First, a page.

The current bout of Founderphilia had seized some prominent historians even before 9/11. Joseph Ellis’s sympathetic portrait of the Revolutionary generation, Founding Brothers, was a bestseller in 2000. David McCullough’s John Adams raced up the bestseller lists the following spring. But the terrorist attacks encouraged this shift toward simpler, more flattering portraits of the Founding period. McCullough’s John Adams–in which a principled but unpopular President struggles to do the right thing in a time of war–had sold more than 1.5 million copies in hardcover by the end of 2001. Benjamin Franklin, perhaps the most colorful of the Founders, has been treated to four major biographies in the past three years–one of them by Gordon Wood. McCullough, who has written books on Harry S. Truman and a host of other subjects in American history, followed up John Adams with 1776, another chronicle of the Revolutionary generation. Even George Washington, whose glacial detachment had previously deterred the peppiest biographers, has recently received the sympathetic attention of Ellis and Fischer. Some of these books have come from writers who don’t hold academic posts (like McCullough), but the Founderphile charge has been led by academics who hold some of the top jobs in the profession: Edmund Morgan of Yale; Joseph Ellis of Mount Holyoke; David Hackett Fischer of Brandeis; Gordon Wood of Brown. With these heavy hitters batting for the team, how can Wood believe that the Founders are in trouble?
This may be a generational thing. Readers under 40 (60?) will be amused by Wood’s rueful attack on J.D. Salinger for corrupting the young via Holden Caulfield and “his condemnation of adult phoniness.” Although Wood also enlists Dave Eggers to make his point–that we’re too ready to embrace cynicism and that we’ve taken a principled stand against any kind of principle–you get the impression that he’s been out of touch with the zeitgeist for some time. (If Salinger gives him the willies, what must he think of The Simple Life or G-Unit?) But his anxiety has more to do with those who write American history than with its readership. His tart references to Maine midwives and Connecticut free blacks are a warning about a politically correct American history: As professors and graduate students choose to focus on people who were left out of the traditional narrative, the historical profession runs the risk of forgetting that narrative altogether.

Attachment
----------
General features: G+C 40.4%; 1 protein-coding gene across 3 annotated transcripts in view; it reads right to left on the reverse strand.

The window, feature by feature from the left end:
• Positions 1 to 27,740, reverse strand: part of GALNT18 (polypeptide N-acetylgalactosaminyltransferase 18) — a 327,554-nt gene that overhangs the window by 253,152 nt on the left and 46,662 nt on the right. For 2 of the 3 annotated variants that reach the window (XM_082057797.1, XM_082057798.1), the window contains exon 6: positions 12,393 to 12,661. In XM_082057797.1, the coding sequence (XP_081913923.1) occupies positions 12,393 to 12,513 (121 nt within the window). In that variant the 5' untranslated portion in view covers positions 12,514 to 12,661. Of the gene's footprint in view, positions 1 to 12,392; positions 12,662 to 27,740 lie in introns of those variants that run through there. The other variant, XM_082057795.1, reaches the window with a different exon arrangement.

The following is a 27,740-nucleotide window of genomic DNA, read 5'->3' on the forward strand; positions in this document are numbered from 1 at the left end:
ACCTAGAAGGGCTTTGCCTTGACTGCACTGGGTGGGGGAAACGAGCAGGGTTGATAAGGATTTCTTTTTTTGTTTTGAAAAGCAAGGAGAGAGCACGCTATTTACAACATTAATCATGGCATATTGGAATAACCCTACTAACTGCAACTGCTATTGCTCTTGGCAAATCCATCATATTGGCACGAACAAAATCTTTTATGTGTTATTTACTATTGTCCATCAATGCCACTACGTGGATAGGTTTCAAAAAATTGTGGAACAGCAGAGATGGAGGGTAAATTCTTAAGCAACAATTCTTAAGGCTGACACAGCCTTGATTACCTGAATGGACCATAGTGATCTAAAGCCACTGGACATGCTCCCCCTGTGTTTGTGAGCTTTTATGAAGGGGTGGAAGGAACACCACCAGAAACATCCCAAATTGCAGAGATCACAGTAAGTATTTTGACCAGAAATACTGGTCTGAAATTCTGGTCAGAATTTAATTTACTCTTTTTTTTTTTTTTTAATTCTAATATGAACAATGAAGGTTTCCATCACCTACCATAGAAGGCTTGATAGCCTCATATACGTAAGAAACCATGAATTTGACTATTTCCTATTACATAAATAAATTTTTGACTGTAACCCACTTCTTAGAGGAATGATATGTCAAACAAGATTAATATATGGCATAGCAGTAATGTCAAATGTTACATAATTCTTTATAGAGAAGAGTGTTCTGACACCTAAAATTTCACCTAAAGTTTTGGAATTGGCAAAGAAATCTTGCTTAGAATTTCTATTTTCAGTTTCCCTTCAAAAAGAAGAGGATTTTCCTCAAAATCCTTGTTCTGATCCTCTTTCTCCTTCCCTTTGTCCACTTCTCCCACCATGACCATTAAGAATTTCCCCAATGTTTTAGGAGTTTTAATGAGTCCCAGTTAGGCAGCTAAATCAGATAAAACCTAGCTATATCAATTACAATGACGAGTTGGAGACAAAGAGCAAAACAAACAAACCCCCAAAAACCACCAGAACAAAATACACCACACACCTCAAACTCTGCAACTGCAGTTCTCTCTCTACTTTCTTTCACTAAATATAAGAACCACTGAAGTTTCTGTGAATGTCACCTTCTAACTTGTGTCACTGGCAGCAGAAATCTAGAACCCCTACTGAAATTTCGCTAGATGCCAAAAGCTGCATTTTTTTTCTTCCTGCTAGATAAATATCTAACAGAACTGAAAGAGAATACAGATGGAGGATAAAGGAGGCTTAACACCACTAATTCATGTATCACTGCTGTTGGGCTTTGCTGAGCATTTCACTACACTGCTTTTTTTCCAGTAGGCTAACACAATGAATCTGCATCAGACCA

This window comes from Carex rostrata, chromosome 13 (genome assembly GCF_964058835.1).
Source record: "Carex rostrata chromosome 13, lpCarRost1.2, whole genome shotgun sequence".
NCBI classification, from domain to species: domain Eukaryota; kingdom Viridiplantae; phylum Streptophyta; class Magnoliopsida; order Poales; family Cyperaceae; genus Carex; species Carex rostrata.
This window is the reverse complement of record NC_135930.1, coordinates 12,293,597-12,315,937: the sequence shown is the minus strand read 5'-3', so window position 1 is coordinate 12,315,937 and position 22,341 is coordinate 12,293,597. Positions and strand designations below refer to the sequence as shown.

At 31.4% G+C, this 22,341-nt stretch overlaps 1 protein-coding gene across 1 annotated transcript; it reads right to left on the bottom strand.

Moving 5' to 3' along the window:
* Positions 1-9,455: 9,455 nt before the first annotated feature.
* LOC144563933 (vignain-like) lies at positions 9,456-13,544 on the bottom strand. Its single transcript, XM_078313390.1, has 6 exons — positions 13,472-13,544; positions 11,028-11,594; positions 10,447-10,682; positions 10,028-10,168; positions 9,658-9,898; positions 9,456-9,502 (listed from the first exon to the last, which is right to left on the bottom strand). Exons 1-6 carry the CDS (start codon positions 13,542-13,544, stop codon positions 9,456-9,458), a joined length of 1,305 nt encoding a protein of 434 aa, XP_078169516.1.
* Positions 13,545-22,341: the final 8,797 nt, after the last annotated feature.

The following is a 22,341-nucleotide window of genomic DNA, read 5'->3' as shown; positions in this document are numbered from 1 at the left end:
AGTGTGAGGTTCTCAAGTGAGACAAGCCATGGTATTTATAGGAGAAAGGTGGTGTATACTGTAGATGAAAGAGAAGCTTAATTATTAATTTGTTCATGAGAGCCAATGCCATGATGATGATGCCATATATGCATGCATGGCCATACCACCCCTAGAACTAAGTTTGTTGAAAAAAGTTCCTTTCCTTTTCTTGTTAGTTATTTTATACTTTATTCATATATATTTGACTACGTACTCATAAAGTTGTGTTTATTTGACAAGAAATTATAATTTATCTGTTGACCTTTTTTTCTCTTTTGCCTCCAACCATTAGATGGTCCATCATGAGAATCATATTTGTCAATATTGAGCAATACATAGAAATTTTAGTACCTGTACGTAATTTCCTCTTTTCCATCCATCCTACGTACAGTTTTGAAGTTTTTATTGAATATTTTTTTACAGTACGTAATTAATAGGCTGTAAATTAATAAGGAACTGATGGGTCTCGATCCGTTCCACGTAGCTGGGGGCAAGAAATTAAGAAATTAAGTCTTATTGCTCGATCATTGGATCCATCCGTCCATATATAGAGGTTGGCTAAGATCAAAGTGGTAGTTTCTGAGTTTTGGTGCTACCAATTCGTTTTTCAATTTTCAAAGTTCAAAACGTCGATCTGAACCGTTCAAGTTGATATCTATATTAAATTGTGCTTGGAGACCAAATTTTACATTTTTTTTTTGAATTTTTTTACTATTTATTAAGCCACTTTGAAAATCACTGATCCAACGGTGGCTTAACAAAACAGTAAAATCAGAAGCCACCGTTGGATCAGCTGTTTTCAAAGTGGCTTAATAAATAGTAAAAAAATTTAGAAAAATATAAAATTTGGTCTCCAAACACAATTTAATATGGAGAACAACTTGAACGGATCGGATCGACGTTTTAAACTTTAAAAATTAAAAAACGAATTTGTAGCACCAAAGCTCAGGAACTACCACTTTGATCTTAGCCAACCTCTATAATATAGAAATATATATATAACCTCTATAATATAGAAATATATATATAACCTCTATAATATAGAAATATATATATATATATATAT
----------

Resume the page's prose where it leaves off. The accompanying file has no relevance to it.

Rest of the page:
In fact, there’s very little evidence of the Founders disappearing from the teaching or writing of American history. In addition to the enormous popularity of John Adams and the like, the actions of the Revolutionary leaders are exhaustively debated in academic journals, textbooks and scholarly studies. In the past four decades, American history has been invigorated by a new awareness of women, nonwhite people, culture and other neglected topics. But you’ll find little evidence from college textbooks or academic journals that the American past has been hijacked by black midwives. Professional historians work hard to incorporate social and cultural history, but they hardly neglect the more familiar political questions and actors. Wood’s fear that Washington or Adams will drop out of the frame seems misplaced.
But the pages of Revolutionary Characters FULL REVIEW